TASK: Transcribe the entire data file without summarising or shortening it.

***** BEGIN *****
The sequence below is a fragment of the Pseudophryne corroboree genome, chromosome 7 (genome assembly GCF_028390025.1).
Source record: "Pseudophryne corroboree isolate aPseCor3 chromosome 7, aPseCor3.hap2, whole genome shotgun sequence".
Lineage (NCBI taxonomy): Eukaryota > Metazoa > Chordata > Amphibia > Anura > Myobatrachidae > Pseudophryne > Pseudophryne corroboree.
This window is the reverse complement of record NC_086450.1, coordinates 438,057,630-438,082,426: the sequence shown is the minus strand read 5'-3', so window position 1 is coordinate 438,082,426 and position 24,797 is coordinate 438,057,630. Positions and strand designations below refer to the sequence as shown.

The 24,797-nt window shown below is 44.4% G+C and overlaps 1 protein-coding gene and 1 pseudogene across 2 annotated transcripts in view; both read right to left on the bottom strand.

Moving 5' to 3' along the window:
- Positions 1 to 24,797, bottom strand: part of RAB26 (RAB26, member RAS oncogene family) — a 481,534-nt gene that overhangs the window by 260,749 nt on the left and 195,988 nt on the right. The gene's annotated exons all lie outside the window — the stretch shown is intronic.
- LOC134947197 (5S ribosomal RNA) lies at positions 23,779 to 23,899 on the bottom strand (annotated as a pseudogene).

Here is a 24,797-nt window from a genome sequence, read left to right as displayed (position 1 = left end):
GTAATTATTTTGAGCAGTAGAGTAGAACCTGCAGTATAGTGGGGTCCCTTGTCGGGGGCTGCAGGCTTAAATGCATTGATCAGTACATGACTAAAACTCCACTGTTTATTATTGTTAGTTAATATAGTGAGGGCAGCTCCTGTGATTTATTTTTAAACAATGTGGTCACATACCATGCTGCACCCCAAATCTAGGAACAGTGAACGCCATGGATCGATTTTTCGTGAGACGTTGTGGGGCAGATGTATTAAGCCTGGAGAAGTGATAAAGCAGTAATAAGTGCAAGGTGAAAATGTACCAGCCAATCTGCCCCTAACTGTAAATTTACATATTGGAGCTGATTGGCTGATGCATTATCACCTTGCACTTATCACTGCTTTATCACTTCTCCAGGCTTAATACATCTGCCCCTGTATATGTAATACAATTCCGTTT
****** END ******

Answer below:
The sequence below is a fragment of the Pseudophryne corroboree genome, chromosome 7 (genome assembly GCF_028390025.1).
Source record: "Pseudophryne corroboree isolate aPseCor3 chromosome 7, aPseCor3.hap2, whole genome shotgun sequence".
Lineage (NCBI taxonomy): Eukaryota > Metazoa > Chordata > Amphibia > Anura > Myobatrachidae > Pseudophryne > Pseudophryne corroboree.
This window is the reverse complement of record NC_086450.1, coordinates 438,057,630-438,082,426: the sequence shown is the minus strand read 5'-3', so window position 1 is coordinate 438,082,426 and position 24,797 is coordinate 438,057,630. Positions and strand designations below refer to the sequence as shown.

The 24,797-nt window shown below is 44.4% G+C and overlaps 1 protein-coding gene and 1 pseudogene across 2 annotated transcripts in view; both read right to left on the bottom strand.

Moving 5' to 3' along the window:
- Positions 1 to 24,797, bottom strand: part of RAB26 (RAB26, member RAS oncogene family) — a 481,534-nt gene that overhangs the window by 260,749 nt on the left and 195,988 nt on the right. The gene's annotated exons all lie outside the window — the stretch shown is intronic.
- LOC134947197 (5S ribosomal RNA) lies at positions 23,779 to 23,899 on the bottom strand (annotated as a pseudogene).

Here is a 24,797-nt window from a genome sequence, read left to right as displayed (position 1 = left end):
GTAATTATTTTGAGCAGTAGAGTAGAACCTGCAGTATAGTGGGGTCCCTTGTCGGGGGCTGCAGGCTTAAATGCATTGATCAGTACATGACTAAAACTCCACTGTTTATTATTGTTAGTTAATATAGTGAGGGCAGCTCCTGTGATTTATTTTTAAACAATGTGGTCACATACCATGCTGCACCCCAAATCTAGGAACAGTGAACGCCATGGATCGATTTTTCGTGAGACGTTGTGGGGCAGATGTATTAAGCCTGGAGAAGTGATAAAGCAGTAATAAGTGCAAGGTGAAAATGTACCAGCCAATCTGCCCCTAACTGTAAATTTACATATTGGAGCTGATTGGCTGATGCATTATCACCTTGCACTTATCACTGCTTTATCACTTCTCCAGGCTTAATACATCTGCCCCTGTATATGTAATACAATTCCGTTT